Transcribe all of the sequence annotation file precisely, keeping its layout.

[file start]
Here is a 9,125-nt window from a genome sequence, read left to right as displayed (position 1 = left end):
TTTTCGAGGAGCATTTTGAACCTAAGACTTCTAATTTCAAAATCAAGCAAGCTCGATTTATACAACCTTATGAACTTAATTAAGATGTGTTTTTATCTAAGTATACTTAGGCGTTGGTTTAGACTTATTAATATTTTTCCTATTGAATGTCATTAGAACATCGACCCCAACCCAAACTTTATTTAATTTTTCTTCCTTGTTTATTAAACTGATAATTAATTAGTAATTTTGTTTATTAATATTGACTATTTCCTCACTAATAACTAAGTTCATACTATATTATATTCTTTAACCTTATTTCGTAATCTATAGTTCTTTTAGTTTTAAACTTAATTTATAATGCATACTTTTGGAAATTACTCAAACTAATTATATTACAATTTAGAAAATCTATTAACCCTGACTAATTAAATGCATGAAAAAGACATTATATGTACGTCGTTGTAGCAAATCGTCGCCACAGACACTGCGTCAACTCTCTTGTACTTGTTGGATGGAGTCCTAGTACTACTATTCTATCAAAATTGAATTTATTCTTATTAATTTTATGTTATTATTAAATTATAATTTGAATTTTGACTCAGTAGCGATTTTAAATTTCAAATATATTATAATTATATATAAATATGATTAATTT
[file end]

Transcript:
Here is a 9,125-nt window from a genome sequence, read left to right as displayed (position 1 = left end):
TTTTCGAGGAGCATTTTGAACCTAAGACTTCTAATTTCAAAATCAAGCAAGCTCGATTTATACAACCTTATGAACTTAATTAAGATGTGTTTTTATCTAAGTATACTTAGGCGTTGGTTTAGACTTATTAATATTTTTCCTATTGAATGTCATTAGAACATCGACCCCAACCCAAACTTTATTTAATTTTTCTTCCTTGTTTATTAAACTGATAATTAATTAGTAATTTTGTTTATTAATATTGACTATTTCCTCACTAATAACTAAGTTCATACTATATTATATTCTTTAACCTTATTTCGTAATCTATAGTTCTTTTAGTTTTAAACTTAATTTATAATGCATACTTTTGGAAATTACTCAAACTAATTATATTACAATTTAGAAAATCTATTAACCCTGACTAATTAAATGCATGAAAAAGACATTATATGTACGTCGTTGTAGCAAATCGTCGCCACAGACACTGCGTCAACTCTCTTGTACTTGTTGGATGGAGTCCTAGTACTACTATTCTATCAAAATTGAATTTATTCTTATTAATTTTATGTTATTATTAAATTATAATTTGAATTTTGACTCAGTAGCGATTTTAAATTTCAAATATATTATAATTATATATAAATATGATTAATTT